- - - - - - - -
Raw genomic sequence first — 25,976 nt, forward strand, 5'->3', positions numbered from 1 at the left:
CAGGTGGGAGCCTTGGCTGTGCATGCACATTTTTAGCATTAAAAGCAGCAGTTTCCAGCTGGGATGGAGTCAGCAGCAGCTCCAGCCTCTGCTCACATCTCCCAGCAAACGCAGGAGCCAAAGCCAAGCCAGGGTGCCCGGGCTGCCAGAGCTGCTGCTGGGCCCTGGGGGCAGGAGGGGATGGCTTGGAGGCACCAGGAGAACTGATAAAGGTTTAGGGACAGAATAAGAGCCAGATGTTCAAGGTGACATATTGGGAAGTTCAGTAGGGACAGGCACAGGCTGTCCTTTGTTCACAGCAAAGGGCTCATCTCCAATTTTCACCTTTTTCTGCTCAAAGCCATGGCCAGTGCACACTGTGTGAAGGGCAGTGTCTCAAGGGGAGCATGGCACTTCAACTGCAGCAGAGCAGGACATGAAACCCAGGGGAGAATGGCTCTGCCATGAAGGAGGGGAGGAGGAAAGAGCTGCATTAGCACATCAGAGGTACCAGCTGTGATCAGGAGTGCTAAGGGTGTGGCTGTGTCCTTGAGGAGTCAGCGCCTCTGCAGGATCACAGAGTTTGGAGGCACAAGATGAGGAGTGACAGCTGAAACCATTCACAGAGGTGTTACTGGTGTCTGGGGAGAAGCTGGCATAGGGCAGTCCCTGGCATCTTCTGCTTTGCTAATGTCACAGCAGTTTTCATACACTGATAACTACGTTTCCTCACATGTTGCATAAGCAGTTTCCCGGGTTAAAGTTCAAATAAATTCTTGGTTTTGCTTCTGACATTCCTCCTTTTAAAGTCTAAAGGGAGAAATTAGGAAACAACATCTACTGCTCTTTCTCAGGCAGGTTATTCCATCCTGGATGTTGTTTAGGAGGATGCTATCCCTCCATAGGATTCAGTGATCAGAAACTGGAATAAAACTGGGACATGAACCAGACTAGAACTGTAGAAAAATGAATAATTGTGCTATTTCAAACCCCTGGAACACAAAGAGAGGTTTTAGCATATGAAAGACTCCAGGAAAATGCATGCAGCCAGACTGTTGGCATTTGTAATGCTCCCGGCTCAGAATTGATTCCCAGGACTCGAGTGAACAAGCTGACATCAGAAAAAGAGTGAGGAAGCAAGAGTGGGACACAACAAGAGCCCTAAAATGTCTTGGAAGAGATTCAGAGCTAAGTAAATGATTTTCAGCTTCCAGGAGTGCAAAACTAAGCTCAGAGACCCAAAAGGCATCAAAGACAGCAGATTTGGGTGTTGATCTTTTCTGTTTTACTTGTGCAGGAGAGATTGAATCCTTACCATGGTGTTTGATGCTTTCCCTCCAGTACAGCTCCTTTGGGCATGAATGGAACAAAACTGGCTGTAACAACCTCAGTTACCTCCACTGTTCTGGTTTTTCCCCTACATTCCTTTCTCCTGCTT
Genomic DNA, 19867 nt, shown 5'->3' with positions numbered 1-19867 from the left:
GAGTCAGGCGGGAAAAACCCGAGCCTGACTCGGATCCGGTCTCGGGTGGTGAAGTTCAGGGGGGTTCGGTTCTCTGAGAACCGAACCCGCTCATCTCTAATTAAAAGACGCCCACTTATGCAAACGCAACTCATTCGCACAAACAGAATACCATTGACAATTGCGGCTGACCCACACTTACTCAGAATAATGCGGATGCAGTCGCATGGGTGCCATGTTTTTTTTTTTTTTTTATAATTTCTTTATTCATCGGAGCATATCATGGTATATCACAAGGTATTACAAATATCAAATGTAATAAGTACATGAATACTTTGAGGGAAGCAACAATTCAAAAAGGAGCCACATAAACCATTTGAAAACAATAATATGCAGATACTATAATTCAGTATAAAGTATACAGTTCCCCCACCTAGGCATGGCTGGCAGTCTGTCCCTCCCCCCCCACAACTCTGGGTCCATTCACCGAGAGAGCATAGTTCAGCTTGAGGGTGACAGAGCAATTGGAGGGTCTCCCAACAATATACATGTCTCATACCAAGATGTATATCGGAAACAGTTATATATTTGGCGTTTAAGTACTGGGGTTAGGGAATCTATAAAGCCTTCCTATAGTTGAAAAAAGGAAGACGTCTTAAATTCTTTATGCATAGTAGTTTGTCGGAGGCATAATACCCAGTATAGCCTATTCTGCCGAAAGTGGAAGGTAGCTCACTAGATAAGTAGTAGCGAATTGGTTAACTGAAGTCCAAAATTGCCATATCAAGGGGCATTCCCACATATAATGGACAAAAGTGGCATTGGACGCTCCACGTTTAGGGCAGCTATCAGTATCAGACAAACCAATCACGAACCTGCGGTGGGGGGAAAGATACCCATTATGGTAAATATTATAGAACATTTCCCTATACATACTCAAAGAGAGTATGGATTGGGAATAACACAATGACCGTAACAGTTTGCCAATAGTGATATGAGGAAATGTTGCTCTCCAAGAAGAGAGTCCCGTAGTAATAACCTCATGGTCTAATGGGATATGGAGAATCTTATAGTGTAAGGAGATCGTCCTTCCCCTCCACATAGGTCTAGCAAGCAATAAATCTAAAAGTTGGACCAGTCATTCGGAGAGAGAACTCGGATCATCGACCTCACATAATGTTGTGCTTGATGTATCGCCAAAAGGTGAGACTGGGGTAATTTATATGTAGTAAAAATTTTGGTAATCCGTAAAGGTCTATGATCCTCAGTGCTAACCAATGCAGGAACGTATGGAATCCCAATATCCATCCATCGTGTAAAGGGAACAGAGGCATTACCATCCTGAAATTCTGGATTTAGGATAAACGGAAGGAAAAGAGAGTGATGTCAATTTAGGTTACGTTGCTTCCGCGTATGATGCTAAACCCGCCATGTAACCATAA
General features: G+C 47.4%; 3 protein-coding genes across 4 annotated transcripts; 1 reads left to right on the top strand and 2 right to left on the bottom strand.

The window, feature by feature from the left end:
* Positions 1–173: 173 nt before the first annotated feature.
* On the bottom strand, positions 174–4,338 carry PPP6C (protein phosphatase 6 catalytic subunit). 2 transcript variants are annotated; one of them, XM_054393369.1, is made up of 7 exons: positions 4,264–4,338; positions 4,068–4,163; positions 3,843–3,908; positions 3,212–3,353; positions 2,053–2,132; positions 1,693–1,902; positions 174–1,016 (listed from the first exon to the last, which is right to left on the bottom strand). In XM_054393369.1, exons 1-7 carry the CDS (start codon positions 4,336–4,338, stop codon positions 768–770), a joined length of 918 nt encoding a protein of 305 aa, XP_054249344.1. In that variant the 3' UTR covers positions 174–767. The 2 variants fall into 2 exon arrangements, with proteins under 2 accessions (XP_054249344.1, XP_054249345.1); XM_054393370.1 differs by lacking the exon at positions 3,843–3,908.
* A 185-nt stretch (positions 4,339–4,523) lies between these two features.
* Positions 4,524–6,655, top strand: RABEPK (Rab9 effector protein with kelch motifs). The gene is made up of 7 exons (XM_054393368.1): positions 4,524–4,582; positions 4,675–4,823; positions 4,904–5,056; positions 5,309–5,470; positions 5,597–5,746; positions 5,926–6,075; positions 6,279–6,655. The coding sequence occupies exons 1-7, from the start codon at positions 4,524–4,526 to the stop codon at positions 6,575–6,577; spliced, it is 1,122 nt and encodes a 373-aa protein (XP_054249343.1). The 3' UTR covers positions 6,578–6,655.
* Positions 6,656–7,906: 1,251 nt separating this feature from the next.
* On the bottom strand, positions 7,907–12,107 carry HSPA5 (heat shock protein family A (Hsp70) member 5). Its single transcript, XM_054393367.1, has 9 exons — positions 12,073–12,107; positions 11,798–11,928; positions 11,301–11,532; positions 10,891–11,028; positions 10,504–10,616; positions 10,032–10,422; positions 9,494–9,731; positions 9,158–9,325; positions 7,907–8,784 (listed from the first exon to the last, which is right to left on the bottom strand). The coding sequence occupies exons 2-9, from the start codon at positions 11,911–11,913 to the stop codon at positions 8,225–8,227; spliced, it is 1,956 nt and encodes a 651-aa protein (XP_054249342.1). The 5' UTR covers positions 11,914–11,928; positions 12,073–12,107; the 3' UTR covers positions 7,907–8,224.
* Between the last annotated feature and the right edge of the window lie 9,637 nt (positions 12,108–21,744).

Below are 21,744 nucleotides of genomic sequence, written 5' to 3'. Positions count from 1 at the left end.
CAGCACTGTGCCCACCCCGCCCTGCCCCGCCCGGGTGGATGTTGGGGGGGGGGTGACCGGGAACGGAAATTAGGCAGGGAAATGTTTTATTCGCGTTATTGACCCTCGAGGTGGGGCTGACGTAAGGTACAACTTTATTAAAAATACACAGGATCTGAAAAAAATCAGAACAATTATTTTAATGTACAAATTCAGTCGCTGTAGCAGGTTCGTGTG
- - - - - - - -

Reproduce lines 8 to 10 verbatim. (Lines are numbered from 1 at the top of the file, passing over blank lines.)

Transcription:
* On the bottom strand, positions 174–4,338 carry PPP6C (protein phosphatase 6 catalytic subunit). 2 transcript variants are annotated; one of them, XM_054393369.1, is made up of 7 exons: positions 4,264–4,338; positions 4,068–4,163; positions 3,843–3,908; positions 3,212–3,353; positions 2,053–2,132; positions 1,693–1,902; positions 174–1,016 (listed from the first exon to the last, which is right to left on the bottom strand). In XM_054393369.1, exons 1-7 carry the CDS (start codon positions 4,336–4,338, stop codon positions 768–770), a joined length of 918 nt encoding a protein of 305 aa, XP_054249344.1. In that variant the 3' UTR covers positions 174–767. The 2 variants fall into 2 exon arrangements, with proteins under 2 accessions (XP_054249344.1, XP_054249345.1); XM_054393370.1 differs by lacking the exon at positions 3,843–3,908.
* A 185-nt stretch (positions 4,339–4,523) lies between these two features.
* Positions 4,524–6,655, top strand: RABEPK (Rab9 effector protein with kelch motifs). The gene is made up of 7 exons (XM_054393368.1): positions 4,524–4,582; positions 4,675–4,823; positions 4,904–5,056; positions 5,309–5,470; positions 5,597–5,746; positions 5,926–6,075; positions 6,279–6,655. The coding sequence occupies exons 1-7, from the start codon at positions 4,524–4,526 to the stop codon at positions 6,575–6,577; spliced, it is 1,122 nt and encodes a 373-aa protein (XP_054249343.1). The 3' UTR covers positions 6,578–6,655.